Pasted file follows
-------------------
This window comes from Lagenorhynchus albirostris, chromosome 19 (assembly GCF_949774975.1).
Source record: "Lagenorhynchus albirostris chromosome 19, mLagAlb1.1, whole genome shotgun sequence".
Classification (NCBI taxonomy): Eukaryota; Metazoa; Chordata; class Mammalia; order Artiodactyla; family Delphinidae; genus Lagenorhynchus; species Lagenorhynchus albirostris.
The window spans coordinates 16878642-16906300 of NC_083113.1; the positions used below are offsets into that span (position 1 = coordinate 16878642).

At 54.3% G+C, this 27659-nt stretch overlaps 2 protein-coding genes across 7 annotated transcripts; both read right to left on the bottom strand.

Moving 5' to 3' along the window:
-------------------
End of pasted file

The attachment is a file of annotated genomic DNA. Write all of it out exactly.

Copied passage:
This window comes from Lagenorhynchus albirostris, chromosome 19 (assembly GCF_949774975.1).
Source record: "Lagenorhynchus albirostris chromosome 19, mLagAlb1.1, whole genome shotgun sequence".
Classification (NCBI taxonomy): Eukaryota; Metazoa; Chordata; class Mammalia; order Artiodactyla; family Delphinidae; genus Lagenorhynchus; species Lagenorhynchus albirostris.
The window spans coordinates 16878642-16906300 of NC_083113.1; the positions used below are offsets into that span (position 1 = coordinate 16878642).

At 54.3% G+C, this 27659-nt stretch overlaps 2 protein-coding genes across 7 annotated transcripts; both read right to left on the bottom strand.

Moving 5' to 3' along the window: